The Mount Lebanon hockey team is used to dominance.
After all, the Blue Devils outscored their opponents 167-16 heading into Saturday’s PIHL 84 Lumber Penguins Cup Class AAA championship game at Mellon Arena.
However, Mount Lebanon has become pretty good at comebacks, too.
The Blue Devils rallied from a 1-0 deficit to post a 3-1 victory over North Allegheny to claim their second Penguins Cup in three seasons.
“We don’t feel we played really well,” Mount Lebanon coach Paul Taibi said. “That’s no knock against North Allegheny, but we didn’t feel we played our best game.”
Mount Lebanon (25-0) moves on to face Flyers Cup champion Cardinal O’Hara in the state championship game April 8 at the RMU Island Sports Center on Neville Island.
“That’s been our goal from the beginning of the season – to win a state championship,” said junior forward Sean McDermott. “We’re just one step closer. Hopefully, we can accomplish that in two weeks.”
For the second-straight game, the Blue Devils faced a deficit after not trailing in nearly four months. Bethel Park took a 2-1 lead over Mount Lebanon in a semifinal contest on March 15. It was the first time the Blue Devils trailed in PIHL play since Nov. 14.
On Saturday, Mount Lebanon faced another deficit as Joe Camut got North Allegheny on the scoreboard first. He backhanded a rebound past Matt Vaughan with 8:27 left in the opening period.
“I don’t ever want to be playing from behind again,” Taibi said with a laugh. “Actually, the kids keep confident and we keep reminding them there’s 45 minutes in the game. It didn’t take us long to get even again and that was a big play.”
Mount Lebanon retaliated 3:19 later when James Cichra snuck a shot past Max Richards to knot the game at 1-all.
“We knew it wasn’t going to be easy,” Vaughan said. “Nothing is a walk in the park when you’re in the playoffs. It’s got to be unbelievably hard for North Allegheny to come here two years in a row and come away with the silver. I feel for them.”
The Blue Devils’ offense struggled to generate much for the rest of the first period and all of the second. Meanwhile, their defense was sharp.
“One thing consistent with this team is that we play defense,” Taibi said. “As good as North Allegheny is, they only got nine shots for the entire game and they had five power plays. I have to give my team defense and goaltending a lot of credit.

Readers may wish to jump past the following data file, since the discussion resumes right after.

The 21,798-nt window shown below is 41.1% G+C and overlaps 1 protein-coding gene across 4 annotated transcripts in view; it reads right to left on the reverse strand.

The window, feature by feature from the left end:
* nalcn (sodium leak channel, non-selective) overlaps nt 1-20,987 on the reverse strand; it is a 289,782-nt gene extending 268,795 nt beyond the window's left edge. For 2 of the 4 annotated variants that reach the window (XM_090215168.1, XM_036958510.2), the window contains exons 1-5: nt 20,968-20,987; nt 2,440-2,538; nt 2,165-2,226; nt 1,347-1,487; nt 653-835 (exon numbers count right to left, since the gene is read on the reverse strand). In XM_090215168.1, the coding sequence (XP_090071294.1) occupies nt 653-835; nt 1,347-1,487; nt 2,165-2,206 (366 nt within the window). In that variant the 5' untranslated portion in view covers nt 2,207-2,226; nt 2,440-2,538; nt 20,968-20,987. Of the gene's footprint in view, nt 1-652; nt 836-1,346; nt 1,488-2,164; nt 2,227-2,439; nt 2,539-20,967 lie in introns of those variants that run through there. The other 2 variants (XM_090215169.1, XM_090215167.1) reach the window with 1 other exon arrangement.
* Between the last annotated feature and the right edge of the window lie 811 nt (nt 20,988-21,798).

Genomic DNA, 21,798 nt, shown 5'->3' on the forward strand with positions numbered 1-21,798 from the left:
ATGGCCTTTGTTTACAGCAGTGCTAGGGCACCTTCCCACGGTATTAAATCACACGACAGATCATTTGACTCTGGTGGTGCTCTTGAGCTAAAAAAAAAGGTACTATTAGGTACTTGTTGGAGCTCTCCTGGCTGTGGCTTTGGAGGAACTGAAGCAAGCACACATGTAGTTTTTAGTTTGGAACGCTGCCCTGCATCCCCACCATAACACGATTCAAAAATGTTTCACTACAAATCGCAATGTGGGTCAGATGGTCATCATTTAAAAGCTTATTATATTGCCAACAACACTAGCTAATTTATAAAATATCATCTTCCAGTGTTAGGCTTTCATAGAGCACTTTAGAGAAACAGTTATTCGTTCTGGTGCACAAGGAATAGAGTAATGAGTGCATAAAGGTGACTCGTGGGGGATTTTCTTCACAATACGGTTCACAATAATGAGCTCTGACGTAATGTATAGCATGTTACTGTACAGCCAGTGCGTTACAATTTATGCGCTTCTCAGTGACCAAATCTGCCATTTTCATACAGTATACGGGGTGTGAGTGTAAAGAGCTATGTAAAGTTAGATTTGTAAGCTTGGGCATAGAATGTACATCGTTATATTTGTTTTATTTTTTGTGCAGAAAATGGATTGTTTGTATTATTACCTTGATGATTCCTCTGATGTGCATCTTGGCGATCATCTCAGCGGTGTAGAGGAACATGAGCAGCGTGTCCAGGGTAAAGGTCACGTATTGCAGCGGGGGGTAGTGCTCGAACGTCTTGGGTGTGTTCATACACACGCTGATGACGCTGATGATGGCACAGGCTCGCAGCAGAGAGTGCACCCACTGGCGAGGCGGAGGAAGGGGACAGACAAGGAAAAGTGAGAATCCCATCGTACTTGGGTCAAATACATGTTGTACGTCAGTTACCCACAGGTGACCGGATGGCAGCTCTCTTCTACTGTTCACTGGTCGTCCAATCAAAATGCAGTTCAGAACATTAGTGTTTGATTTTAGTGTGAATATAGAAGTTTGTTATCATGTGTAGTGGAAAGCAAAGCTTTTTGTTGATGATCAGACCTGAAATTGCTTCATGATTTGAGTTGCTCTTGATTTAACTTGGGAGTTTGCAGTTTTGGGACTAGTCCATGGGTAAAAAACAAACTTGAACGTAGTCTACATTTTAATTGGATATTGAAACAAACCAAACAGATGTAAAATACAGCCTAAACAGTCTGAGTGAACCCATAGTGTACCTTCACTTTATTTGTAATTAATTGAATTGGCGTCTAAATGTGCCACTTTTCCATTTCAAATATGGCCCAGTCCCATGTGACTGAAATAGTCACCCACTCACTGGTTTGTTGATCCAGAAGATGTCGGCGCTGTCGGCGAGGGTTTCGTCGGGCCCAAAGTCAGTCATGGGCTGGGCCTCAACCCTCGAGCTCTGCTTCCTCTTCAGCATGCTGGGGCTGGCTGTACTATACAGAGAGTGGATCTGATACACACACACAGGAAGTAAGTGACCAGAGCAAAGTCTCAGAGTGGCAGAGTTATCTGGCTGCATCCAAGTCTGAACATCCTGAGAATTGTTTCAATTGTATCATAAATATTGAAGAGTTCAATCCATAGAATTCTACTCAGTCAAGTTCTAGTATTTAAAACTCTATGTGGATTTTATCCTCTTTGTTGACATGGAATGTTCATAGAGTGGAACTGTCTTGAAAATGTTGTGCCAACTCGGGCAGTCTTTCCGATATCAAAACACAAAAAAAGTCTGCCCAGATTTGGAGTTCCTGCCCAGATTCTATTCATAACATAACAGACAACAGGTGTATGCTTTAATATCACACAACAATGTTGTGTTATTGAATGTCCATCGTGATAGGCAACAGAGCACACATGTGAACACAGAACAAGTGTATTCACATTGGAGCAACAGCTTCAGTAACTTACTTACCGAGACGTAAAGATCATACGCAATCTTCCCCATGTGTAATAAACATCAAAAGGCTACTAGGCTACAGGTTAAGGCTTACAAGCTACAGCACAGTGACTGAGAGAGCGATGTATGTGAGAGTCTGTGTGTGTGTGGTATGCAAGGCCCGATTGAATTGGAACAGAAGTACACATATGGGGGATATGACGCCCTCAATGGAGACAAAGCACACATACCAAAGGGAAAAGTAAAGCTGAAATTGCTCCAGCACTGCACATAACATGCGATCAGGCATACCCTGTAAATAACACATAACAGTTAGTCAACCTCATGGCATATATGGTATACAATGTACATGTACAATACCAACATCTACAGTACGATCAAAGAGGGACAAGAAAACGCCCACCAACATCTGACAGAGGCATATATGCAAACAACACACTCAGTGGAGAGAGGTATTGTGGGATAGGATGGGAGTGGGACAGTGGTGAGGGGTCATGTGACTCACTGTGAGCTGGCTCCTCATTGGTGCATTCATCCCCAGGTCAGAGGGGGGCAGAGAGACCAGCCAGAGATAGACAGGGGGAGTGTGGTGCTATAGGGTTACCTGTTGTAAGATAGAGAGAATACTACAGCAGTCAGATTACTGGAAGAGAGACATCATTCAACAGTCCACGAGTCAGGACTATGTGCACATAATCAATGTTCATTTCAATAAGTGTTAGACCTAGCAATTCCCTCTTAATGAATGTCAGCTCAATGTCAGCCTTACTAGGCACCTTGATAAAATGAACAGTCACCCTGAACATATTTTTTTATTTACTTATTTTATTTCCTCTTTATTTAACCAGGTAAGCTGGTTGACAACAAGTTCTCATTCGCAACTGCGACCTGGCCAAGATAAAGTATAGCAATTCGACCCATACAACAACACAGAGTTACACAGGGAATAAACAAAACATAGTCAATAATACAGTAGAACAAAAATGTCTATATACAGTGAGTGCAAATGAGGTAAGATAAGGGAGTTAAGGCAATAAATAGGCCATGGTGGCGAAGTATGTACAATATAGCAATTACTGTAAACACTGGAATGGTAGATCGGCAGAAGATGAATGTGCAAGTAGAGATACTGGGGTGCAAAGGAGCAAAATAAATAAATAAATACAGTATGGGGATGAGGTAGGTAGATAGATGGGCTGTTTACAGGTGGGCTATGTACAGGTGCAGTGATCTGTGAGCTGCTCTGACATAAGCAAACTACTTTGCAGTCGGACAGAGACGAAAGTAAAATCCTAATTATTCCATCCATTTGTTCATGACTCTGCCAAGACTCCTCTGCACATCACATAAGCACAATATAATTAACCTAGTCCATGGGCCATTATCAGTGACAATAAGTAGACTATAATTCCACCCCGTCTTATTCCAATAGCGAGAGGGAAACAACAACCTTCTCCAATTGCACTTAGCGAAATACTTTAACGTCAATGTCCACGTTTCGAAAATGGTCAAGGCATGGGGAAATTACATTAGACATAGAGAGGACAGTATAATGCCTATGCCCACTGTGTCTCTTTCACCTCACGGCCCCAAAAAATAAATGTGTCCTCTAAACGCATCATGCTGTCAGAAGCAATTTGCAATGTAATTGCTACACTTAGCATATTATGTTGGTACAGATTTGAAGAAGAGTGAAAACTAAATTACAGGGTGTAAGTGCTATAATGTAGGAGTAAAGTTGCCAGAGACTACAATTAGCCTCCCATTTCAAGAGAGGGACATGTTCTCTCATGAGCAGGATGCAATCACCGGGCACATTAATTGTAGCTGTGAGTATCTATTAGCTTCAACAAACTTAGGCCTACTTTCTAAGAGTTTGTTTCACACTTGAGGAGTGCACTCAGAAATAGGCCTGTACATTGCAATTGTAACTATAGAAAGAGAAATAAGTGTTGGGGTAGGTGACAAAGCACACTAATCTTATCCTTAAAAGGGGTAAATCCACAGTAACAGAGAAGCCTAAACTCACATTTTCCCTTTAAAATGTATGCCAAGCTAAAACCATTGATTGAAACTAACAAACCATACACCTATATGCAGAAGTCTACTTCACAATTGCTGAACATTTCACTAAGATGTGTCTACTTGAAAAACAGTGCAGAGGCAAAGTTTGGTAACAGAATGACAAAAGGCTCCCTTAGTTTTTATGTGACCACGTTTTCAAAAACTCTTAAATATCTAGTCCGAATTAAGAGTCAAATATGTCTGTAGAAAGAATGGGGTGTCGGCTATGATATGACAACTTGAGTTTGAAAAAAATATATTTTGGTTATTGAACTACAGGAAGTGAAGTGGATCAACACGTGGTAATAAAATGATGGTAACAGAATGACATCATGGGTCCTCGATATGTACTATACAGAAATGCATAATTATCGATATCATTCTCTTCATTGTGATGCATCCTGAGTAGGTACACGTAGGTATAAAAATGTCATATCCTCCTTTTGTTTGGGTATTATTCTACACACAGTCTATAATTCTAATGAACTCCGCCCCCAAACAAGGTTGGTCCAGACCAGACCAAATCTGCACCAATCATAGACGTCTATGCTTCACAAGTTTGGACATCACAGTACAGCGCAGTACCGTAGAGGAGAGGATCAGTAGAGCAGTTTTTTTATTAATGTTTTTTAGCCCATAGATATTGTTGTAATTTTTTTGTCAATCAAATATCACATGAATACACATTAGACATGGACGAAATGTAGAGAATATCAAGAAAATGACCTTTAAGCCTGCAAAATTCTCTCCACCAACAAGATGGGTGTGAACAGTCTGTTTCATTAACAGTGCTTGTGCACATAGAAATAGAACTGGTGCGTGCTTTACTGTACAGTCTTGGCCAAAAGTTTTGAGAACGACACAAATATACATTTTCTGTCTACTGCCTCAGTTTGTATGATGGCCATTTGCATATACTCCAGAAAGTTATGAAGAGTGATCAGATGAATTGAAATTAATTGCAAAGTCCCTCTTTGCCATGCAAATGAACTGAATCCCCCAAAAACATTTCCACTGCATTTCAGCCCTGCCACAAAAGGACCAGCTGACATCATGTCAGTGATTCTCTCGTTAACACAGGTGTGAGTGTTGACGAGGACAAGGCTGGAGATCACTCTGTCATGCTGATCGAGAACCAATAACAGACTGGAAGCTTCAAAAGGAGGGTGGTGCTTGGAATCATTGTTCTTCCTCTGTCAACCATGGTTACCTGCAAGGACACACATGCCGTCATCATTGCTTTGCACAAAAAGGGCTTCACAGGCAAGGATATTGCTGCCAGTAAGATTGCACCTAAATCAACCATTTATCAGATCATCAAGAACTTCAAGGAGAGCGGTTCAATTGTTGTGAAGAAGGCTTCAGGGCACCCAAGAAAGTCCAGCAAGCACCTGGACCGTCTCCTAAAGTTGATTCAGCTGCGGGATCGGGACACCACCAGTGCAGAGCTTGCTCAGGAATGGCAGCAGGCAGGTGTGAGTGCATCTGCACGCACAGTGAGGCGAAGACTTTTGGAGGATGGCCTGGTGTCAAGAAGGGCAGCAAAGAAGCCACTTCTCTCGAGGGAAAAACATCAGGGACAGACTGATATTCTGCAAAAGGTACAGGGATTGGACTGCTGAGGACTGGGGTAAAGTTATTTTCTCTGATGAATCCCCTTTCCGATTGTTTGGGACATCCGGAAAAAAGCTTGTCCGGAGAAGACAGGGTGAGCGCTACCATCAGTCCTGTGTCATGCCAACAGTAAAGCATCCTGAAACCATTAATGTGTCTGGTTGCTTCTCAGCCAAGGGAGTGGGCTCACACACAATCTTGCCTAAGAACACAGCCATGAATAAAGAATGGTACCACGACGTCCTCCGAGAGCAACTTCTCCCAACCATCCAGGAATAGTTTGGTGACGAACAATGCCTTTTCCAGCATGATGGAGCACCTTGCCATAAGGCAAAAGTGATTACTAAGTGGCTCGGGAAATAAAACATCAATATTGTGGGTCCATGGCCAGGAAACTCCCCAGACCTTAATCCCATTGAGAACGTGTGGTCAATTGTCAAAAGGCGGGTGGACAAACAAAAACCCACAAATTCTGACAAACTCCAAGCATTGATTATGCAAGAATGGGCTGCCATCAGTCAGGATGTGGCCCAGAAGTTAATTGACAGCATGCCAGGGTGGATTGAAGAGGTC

“It was frustrating because it seemed like the kids weren’t moving their feet and making passes,” he continued. “Our passing was atrocious. If you don’t make good passes, you’re not going to do anything to open up the game. We kept working until we got one in there.”
The Blue Devils finally beat Richards again with 7:32 left in the game when McDermott scored. He knocked in his own rebound during a scrum in front of the net. Jesse Root had the assist.
“It was a great play by Jesse Root to get it to the middle and all I really had to do was bank in the rebound. It’s just great teamwork and I was just hoping that one was going to sneak by the post,” McDermott said. “We knew it was going to be a close game the whole time and we knew we had to just keep fighting through the hits, get to the net and put some home. It took a while, but in the third period we got that.
“That’s a great feeling to get up 2-1 like that. We knew we still had to keep fighting and keep playing, but that definitely was a big boost for us.”
Brandon Dornish scored a power-play with 4:21 to go to give Mount Lebanon a 3-1 lead. Shane Ferguson sent a crisp diagonal pass across the ice and Dornish fired it into the net.
“Dornish had a penalty in the second period and I got him out of that,” Vaughan said. “Then, he bailed me out with his goal. That meant a lot.”
The Blue Devils’ high-scoring trio of Josh Mandic, Tyler Murovich and Ferguson, a son of former Penguin George Ferguson, produced 190 points in the regular season. However, the three were limited to just Ferguson’s assist on Saturday. Other Mount Lebanon players stepped up, though.
“Yes they did, but we have the type of team that has been able to do that all year,” Taibi said. “So, it’s not a surprise to me, maybe to everyone else here.”